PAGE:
I really question your recommendation for two parabolic antennas. You can send signals for miles with those things; I just can't come up with a reason for why that kind of a setup would be even remotely necessary for an 80m bridge, unless you needed 100% of the bandwidth at almost no latency (and still I'd find it to be overkill), which is never really needed in a consumer solution..

Good call on the vertical transmission angle; it slipped my mind that he was trying to use it with downstairs neighbors.

Just to be clear, the issues that raise are real ones; it's just that they won't be nearly as significant in a consumer-grade wireless situation compared to an enterprise wireless situation.
post #24 of 24
"Many of your complaints I think stem from issues you have with my choice of language. For example, I could have explained multipath and diversity issues, but, quite frankly, the phrase "dead spot" gets the idea across in a much more friendly manner."

Fair enough...

"I frankly don't think that he's going to run into near-far problems with this setup, and the hidden node problem is very effectively dealt with using the handshaking scheme standard in 802.11. It won't be perfect, and sure you could construct a setup that completely deals with that issues, but given this guy's use cases, I really don't think it'll affect him in a significant way."

Near-far and hidden node don't have anything to do with the 802.11 handshaking scheme. The only way this could be somewhat avoided is if he was able to enable RTS/CTS. That in itself has it's own issues. Think about this for a minute. You are connecting what appear to be two apartment complexes with 2.4 GHz devices per the links he has supplied above. Just from what you have said, I know you have above average intelligence when it comes to wireless. That also tells me you have more than likely seen apartment scans. Everyone one and their brother has a wireless network, and the majority of them are either 2.4 or running dual band. You now go and throw a bridge between the two buildings. You know there is going to be hidden node issues. There are hidden node issues in apartment complexes even without filling the space between two buildings with a bridge.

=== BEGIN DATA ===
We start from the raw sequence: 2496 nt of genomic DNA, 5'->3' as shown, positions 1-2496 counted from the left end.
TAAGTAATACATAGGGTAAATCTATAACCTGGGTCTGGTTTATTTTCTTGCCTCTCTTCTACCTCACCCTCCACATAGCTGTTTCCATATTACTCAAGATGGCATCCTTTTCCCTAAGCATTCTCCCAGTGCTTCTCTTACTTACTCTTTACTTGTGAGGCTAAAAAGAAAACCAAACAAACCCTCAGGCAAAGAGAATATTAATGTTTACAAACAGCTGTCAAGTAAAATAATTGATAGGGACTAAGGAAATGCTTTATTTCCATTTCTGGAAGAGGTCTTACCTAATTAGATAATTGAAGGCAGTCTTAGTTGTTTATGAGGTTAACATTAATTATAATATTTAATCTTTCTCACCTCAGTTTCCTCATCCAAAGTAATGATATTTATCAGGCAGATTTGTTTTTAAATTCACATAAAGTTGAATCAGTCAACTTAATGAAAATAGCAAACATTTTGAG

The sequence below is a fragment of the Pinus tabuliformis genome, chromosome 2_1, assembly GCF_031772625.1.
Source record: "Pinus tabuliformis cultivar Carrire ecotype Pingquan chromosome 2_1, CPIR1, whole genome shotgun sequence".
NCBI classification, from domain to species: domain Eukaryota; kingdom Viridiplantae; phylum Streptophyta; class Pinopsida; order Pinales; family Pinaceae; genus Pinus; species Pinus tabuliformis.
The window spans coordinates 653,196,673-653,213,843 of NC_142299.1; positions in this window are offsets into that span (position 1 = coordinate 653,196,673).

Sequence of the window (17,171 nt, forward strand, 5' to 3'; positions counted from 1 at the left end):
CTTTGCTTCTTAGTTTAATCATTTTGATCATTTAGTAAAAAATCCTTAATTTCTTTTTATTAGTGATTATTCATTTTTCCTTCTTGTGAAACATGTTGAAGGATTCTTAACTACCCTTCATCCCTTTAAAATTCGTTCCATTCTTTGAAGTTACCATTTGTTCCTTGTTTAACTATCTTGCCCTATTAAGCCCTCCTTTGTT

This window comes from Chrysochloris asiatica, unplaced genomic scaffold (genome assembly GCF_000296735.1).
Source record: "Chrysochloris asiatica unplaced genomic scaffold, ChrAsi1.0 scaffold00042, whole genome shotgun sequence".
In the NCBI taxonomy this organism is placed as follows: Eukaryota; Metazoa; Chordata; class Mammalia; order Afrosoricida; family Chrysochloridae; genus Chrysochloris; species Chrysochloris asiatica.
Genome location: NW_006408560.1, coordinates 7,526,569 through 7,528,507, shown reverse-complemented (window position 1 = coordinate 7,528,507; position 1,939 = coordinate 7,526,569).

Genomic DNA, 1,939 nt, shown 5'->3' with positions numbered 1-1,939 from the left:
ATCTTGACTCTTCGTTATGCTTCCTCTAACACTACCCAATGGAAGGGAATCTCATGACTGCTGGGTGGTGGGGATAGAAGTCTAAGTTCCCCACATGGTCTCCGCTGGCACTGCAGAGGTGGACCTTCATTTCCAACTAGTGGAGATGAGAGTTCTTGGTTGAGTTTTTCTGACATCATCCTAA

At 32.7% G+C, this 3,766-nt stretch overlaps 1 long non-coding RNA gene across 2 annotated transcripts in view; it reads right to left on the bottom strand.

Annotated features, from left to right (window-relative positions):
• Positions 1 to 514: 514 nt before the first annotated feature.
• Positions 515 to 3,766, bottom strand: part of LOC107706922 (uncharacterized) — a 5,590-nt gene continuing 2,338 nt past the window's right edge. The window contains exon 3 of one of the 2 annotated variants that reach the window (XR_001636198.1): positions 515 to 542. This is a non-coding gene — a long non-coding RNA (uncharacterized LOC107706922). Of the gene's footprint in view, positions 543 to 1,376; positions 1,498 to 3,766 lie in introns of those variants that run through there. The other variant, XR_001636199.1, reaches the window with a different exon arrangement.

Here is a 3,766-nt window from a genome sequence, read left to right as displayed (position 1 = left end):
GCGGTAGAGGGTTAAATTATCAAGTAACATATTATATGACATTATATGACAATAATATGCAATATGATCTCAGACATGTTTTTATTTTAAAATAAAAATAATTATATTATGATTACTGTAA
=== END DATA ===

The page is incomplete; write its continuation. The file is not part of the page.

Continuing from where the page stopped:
"I really question your recommendation for two parabolic antennas. You can send signals for miles with those things; I just can't come up with a reason for why that kind of a setup would be even remotely necessary for an 80m bridge, unless you needed 100% of the bandwidth at almost no latency (and still I'd find it to be overkill), which is never really needed in a consumer solution."

Check what I wrote again. I said " Parabolic Dish desktop antennas". I seem to remember seeing some really small ones that would sit on a desk. biggrin.gif This is why I also brought up Yagi antennas. The whole point was to show the OP about beam width.


"Just to be clear, the issues that raise are real ones; it's just that they won't be nearly as significant in a consumer-grade wireless situation compared to an enterprise wireless situation."

It is actually the opposite. The OP is not installing a Ruckus controller with Beamflex.